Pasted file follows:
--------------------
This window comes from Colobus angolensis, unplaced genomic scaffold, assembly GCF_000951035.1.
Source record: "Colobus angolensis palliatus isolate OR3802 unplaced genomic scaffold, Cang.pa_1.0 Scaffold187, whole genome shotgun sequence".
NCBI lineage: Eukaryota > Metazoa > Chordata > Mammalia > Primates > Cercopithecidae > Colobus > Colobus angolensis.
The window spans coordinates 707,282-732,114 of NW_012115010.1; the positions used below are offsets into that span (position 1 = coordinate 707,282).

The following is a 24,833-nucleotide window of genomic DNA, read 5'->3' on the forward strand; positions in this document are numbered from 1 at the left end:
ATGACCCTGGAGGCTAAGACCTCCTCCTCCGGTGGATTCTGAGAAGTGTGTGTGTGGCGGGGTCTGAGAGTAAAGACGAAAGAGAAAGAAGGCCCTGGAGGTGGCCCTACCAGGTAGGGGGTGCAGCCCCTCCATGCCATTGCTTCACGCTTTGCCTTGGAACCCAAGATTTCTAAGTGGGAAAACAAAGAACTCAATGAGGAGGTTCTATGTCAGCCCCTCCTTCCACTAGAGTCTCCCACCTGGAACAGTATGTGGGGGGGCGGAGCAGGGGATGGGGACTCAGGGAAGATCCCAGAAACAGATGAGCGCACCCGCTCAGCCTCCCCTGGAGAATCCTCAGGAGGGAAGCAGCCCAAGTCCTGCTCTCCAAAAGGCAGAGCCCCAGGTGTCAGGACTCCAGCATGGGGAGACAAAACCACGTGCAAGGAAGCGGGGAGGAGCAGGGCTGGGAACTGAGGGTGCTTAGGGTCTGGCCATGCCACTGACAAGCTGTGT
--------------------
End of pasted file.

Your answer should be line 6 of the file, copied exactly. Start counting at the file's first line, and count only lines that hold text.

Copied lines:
ATGACCCTGGAGGCTAAGACCTCCTCCTCCGGTGGATTCTGAGAAGTGTGTGTGTGGCGGGGTCTGAGAGTAAAGACGAAAGAGAAAGAAGGCCCTGGAGGTGGCCCTACCAGGTAGGGGGTGCAGCCCCTCCATGCCATTGCTTCACGCTTTGCCTTGGAACCCAAGATTTCTAAGTGGGAAAACAAAGAACTCAATGAGGAGGTTCTATGTCAGCCCCTCCTTCCACTAGAGTCTCCCACCTGGAACAGTATGTGGGGGGGCGGAGCAGGGGATGGGGACTCAGGGAAGATCCCAGAAACAGATGAGCGCACCCGCTCAGCCTCCCCTGGAGAATCCTCAGGAGGGAAGCAGCCCAAGTCCTGCTCTCCAAAAGGCAGAGCCCCAGGTGTCAGGACTCCAGCATGGGGAGACAAAACCACGTGCAAGGAAGCGGGGAGGAGCAGGGCTGGGAACTGAGGGTGCTTAGGGTCTGGCCATGCCACTGACAAGCTGTGT